Windows are one of the most important selections when building or updating a home, but how do you know what to look for or even where to start?

After all, windows can be purchased practically anywhere these days from big-box stores, to local showrooms and even over-the-phone.

Windows can vary drastically in price and quality, so it’s important to know what you’re getting.

Here are some key things to keep in mind when shopping and choosing windows for your home:

First, determine what style of windows you have, or want to have:

• Casement windows have a crank.

• Double-hung windows lift up and down.

• Single-hung lift up and down, but the top window sash is fixed in place.

• Sliding windows do just that: they slide left or right, and usually only one window moves.

Second, determine which material type of window you want to have:

• Vinyl windows are often the least expensive and can come in various colors. Vinyl windows are not maintenance free, but they require the least amount of maintenance.

• Fiberglass windows (as well as vinyl) are made from alternative materials. They produce very little waste during production and powder-coated fiberglass is mold resistant, making it a popular choice for both residential and commercial use.

• Clad wood windows tend to be more expensive, are made from a renewable resource and offer more options. They can be stained or painted any color.

Third, determine the glazing (glass) you want in your windows:

• Single-pane windows were primarily manufactured before the 1970s and came with a storm window. Though they are still available, technology has evolved and offers products with improved energy efficiency.

• Double- or triple-pane windows are often filled with argon gas between the panes. These windows are much more energy efficient with better insulating and heat loss properties.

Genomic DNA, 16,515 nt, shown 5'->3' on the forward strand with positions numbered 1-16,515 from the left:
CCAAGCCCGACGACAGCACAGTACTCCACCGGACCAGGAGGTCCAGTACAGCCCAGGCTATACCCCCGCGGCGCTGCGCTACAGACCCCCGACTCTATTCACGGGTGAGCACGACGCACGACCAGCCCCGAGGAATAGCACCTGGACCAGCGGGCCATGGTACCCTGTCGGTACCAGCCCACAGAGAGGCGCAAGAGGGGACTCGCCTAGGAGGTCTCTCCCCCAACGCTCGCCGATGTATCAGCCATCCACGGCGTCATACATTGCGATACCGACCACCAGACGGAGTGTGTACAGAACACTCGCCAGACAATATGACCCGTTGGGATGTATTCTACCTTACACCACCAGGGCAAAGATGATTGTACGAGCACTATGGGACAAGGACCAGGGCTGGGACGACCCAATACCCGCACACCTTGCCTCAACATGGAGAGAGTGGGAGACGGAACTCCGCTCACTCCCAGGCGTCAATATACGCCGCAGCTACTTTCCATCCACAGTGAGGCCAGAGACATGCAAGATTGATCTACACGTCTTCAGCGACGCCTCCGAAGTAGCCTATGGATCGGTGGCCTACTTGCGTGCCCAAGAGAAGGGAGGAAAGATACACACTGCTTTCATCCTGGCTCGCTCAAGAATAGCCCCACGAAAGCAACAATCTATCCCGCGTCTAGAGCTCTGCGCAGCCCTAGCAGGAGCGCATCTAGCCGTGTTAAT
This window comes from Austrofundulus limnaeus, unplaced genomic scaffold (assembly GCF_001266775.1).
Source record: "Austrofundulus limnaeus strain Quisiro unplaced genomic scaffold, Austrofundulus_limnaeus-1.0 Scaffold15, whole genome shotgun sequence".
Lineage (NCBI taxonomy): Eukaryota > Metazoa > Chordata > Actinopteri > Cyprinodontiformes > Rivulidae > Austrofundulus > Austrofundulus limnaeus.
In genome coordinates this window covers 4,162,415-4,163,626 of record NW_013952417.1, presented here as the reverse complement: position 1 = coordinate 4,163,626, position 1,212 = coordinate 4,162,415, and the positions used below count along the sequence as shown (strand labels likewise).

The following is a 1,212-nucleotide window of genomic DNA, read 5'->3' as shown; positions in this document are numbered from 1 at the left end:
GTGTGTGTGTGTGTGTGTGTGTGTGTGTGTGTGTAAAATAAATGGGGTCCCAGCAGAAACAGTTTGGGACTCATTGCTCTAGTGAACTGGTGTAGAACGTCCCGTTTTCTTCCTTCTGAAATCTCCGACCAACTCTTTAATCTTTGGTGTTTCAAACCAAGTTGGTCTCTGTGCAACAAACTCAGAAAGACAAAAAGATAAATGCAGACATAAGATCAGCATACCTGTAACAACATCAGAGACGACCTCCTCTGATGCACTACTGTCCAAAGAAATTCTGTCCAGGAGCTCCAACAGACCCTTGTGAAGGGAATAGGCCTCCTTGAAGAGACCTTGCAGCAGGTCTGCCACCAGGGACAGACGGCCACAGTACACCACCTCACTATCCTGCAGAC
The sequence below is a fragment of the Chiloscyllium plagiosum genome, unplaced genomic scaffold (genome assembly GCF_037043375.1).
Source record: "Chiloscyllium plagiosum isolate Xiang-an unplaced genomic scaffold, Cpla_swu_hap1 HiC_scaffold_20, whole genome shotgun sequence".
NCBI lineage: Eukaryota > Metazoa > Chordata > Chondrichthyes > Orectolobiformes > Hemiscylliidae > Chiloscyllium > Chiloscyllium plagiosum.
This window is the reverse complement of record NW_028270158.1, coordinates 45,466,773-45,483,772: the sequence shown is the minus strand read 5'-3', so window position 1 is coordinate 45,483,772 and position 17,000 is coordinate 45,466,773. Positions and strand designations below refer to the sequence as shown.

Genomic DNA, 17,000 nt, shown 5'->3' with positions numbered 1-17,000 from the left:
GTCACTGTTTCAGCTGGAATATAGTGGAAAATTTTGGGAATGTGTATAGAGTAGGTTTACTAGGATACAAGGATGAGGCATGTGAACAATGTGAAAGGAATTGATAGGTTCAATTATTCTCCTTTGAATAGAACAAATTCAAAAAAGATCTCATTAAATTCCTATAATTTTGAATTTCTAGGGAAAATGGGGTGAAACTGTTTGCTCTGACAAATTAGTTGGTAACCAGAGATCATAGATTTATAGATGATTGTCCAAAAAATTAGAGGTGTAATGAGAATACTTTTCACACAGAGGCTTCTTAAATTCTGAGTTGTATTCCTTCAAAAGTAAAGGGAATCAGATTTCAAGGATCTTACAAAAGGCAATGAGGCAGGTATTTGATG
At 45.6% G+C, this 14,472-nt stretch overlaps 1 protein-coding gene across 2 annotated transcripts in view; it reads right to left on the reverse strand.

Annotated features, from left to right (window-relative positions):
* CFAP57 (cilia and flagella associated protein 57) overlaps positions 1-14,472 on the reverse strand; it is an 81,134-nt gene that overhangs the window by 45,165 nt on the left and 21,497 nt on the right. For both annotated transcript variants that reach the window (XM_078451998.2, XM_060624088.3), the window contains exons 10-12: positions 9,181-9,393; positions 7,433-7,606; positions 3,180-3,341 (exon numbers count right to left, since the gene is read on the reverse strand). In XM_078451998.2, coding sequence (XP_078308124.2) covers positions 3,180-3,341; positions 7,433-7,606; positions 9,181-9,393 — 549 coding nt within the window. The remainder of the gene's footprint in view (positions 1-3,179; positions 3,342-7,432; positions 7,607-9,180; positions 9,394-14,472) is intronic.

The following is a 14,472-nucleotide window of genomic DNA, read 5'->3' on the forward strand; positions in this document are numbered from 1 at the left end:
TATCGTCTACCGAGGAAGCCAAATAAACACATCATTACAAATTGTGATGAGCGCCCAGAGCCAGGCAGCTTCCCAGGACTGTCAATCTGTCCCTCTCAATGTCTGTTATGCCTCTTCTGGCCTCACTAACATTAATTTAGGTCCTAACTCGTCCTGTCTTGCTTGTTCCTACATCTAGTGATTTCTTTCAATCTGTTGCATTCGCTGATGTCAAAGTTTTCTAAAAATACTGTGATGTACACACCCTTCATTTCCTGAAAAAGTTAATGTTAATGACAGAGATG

• Window manufacturers have a variety of grill/grid patterns for the traditional look of divided light.

Most people have some type of window treatments for their windows and doors. Some window manufactures offer blinds and shades between the glass for ease of cleaning and reduces dust for people with allergies.

Home automation is something only a few window manufacturers offers.

Lastly, check to see what warranty is offered by the manufacturer. Warranties will differ depending on the company. Depending on the warranty, it may only stay with the original owner or it may be transferable. Ask if the company has a service department to call if seal failure occurs or if replacement glass is needed. Most manufacturers will stand behind the contractor if the product is installed as instructed.

Just like any product in your home, for optimum performance, windows need to be maintained. There is no true maintenance-free window. Your window consultant can answer questions as well.

Bill Gautsche has been a sales consultant with Pella Northland for 34 years. House Calls is submitted by members of the Chippewa Valley Home Builders Association. For more information, call 715-835-2526 or email